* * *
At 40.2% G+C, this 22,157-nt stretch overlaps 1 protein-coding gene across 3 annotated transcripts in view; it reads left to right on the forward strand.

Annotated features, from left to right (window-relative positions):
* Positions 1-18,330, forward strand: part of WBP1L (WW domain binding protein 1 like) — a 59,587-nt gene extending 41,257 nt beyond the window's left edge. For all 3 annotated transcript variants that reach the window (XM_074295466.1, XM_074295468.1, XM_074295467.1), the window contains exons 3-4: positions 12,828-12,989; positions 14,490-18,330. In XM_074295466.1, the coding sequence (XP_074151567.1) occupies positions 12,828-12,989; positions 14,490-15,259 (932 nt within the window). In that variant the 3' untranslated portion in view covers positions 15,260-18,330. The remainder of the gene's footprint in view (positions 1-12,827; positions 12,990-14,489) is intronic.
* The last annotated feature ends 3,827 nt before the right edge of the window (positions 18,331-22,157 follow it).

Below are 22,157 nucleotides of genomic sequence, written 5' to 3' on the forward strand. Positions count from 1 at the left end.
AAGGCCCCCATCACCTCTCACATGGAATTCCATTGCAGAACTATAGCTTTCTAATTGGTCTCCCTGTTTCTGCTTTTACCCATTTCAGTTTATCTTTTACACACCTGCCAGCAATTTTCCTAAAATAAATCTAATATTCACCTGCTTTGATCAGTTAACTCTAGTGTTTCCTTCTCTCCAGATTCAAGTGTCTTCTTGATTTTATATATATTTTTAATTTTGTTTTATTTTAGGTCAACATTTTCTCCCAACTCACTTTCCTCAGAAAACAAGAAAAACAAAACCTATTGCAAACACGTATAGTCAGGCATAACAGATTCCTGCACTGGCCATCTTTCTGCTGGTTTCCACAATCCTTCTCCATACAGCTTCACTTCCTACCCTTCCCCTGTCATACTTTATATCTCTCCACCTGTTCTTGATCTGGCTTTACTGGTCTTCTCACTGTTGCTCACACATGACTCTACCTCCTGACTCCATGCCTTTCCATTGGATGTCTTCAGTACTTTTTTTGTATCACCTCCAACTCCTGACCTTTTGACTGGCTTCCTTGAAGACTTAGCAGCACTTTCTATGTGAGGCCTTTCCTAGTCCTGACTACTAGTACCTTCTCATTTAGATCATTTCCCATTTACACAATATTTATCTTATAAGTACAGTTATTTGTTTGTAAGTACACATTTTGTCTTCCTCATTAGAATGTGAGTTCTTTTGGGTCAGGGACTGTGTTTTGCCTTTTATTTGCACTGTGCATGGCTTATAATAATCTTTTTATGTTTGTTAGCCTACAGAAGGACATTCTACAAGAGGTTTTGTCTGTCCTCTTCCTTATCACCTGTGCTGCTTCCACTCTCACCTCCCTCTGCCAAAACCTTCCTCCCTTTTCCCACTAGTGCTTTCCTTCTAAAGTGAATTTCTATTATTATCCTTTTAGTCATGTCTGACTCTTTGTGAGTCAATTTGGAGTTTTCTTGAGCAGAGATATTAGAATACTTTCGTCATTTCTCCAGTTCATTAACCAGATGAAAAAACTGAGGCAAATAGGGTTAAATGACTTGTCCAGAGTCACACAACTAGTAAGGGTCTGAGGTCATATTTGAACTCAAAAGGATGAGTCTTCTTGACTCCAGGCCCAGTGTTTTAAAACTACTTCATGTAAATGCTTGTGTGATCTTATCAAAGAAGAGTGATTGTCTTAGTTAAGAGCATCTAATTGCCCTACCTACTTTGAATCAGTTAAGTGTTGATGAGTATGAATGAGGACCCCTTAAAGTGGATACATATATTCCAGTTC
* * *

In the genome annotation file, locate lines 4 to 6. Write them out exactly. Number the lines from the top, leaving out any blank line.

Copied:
* The last annotated feature ends 3,827 nt before the right edge of the window (positions 18,331-22,157 follow it).

Below are 22,157 nucleotides of genomic sequence, written 5' to 3' on the forward strand. Positions count from 1 at the left end.
AAGGCCCCCATCACCTCTCACATGGAATTCCATTGCAGAACTATAGCTTTCTAATTGGTCTCCCTGTTTCTGCTTTTACCCATTTCAGTTTATCTTTTACACACCTGCCAGCAATTTTCCTAAAATAAATCTAATATTCACCTGCTTTGATCAGTTAACTCTAGTGTTTCCTTCTCTCCAGATTCAAGTGTCTTCTTGATTTTATATATATTTTTAATTTTGTTTTATTTTAGGTCAACATTTTCTCCCAACTCACTTTCCTCAGAAAACAAGAAAAACAAAACCTATTGCAAACACGTATAGTCAGGCATAACAGATTCCTGCACTGGCCATCTTTCTGCTGGTTTCCACAATCCTTCTCCATACAGCTTCACTTCCTACCCTTCCCCTGTCATACTTTATATCTCTCCACCTGTTCTTGATCTGGCTTTACTGGTCTTCTCACTGTTGCTCACACATGACTCTACCTCCTGACTCCATGCCTTTCCATTGGATGTCTTCAGTACTTTTTTTGTATCACCTCCAACTCCTGACCTTTTGACTGGCTTCCTTGAAGACTTAGCAGCACTTTCTATGTGAGGCCTTTCCTAGTCCTGACTACTAGTACCTTCTCATTTAGATCATTTCCCATTTACACAATATTTATCTTATAAGTACAGTTATTTGTTTGTAAGTACACATTTTGTCTTCCTCATTAGAATGTGAGTTCTTTTGGGTCAGGGACTGTGTTTTGCCTTTTATTTGCACTGTGCATGGCTTATAATAATCTTTTTATGTTTGTTAGCCTACAGAAGGACATTCTACAAGAGGTTTTGTCTGTCCTCTTCCTTATCACCTGTGCTGCTTCCACTCTCACCTCCCTCTGCCAAAACCTTCCTCCCTTTTCCCACTAGTGCTTTCCTTCTAAAGTGAATTTCTATTATTATCCTTTTAGTCATGTCTGACTCTTTGTGAGTCAATTTGGAGTTTTCTTGAGCAGAGATATTAGAATACTTTCGTCATTTCTCCAGTTCATTAACCAGATGAAAAAACTGAGGCAAATAGGGTTAAATGACTTGTCCAGAGTCACACAACTAGTAAGGGTCTGAGGTCATATTTGAACTCAAAAGGATGAGTCTTCTTGACTCCAGGCCCAGTGTTTTAAAACTACTTCATGTAAATGCTTGTGTGATCTTATCAAAGAAGAGTGATTGTCTTAGTTAAGAGCATCTAATTGCCCTACCTACTTTGAATCAGTTAAGTGTTGATGAGTATGAATGAGGACCCCTTAAAGTGGATACATATATTCCAGTTC